Wednesday, January 26, 2011
Ind. Decisions - 7th Circuit issues two Indiana rulings today; plus an opinion that will be appreciated by tax geeks
In U.S. v. Brock (ND Ind., Simon), a 10-page opinion, Judge Williams writes:
Ty Brock was stopped at a vehicle sobriety checkpoint in Lake Station, Indiana in the early morning hours of November 8, 2009. He did not pass with flying colors. Officers that approached Brock’s vehicle smelled a strong odor of marijuana when he rolled down his window and saw Brock trying to hide a ceramic plate with a powdery substance, a razor, and a straw on it under the driver’s seat. Brock was ordered out of the car and arrested, at which point a loaded gun was discovered strapped to his ankle. A search of his car yielded heroin, marijuana, and a second firearm. Brock moved to suppress the items, arguing that the stop of his car at the checkpoint violated his Fourth Amendment rights. After the district court denied the motion, Brock pleaded guilty to possession with intent to distribute heroin, 21 U.S.C. § 841(a)(1), and carrying a firearm in furtherance of a federal drug trafficking crime, 18 U.S.C. § 924(c). He was sentenced to sixty months’ imprisonment and three years’ supervised release.In Gipson v. U.S. (SD Ind., McKinney), an 8-page opinion, Judge Posner writes in reversing the district court:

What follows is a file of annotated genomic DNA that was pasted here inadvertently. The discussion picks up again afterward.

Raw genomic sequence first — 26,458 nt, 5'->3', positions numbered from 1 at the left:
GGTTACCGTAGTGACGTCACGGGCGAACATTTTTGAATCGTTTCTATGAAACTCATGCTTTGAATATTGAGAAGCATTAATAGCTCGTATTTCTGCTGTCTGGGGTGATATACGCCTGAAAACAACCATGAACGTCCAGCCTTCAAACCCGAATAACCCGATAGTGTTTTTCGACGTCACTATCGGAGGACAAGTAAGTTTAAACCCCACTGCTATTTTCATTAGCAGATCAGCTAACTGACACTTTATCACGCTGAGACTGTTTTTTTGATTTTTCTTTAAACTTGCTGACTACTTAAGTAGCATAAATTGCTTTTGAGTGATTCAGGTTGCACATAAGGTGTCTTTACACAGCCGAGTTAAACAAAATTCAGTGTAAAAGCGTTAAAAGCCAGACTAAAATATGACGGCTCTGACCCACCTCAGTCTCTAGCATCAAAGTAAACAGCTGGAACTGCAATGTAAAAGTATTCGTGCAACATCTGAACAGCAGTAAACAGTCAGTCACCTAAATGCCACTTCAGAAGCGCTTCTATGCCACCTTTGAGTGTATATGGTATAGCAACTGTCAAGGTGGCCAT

Brock appeals the district court’s denial of his motion to suppress the items found in his car during the checkpoint stop. He argues that the sobriety checkpoint in this case was unreasonably intrusive. We disagree. Because the checkpoint was neither objectively nor subjectively intrusive in any way that would outweigh the government’s interest in operating it, the checkpoint stop did not violate Brock’s Fourth Amendment rights. We affirm.
Maurice Gipson, an inmate of a federal prison in Indiana, brought suit under the Federal Tort Claims Act, 28 U.S.C. §§ 1346(b), 2671-80, complaining about complications of neck surgery because the prison’s medical staff had disregarded a medical directive that he be told to stop taking blood thinners at least five days before the operation. The district court granted summary judgment in favor of the government because Gipson had failed to submit a medical expert’s opinion that in disregarding the directive the prison’s medical staff had violated the applicable standard of care.As for the tax geek option:
In Beard v. IRS, a 16-page opinion, Judge Evans begins:
This case presents the seemingly simple question of whether an overstatement of basis in ownership interests is an omission of income under the Internal Revenue Code Section 6501(e), thereby triggering a six-year, rather than the standard three-year, statute of limitations. But things are not always as they appear—the answer to the seemingly simple question requires a rather lengthy discussion of a case decided more than a half-century ago, in 1958, the year Elvis Presley was inducted into the army.
At issue here is a variant on a Son-of-BOSS (Bond and Option Sales Strategy) transaction, a type of abusive (so says the government) tax shelter that was popular a few years back. On the other side of this dispute, Kenneth and Susan Beard give the transaction a much more benign handle calling it simply “a tax advantaged transaction.” We think the government’s characterization is closer to the mark.
Posted by Marcia Oddi on January 26, 2011 09:56 AM
Posted to Ind. (7th Cir.) Decisions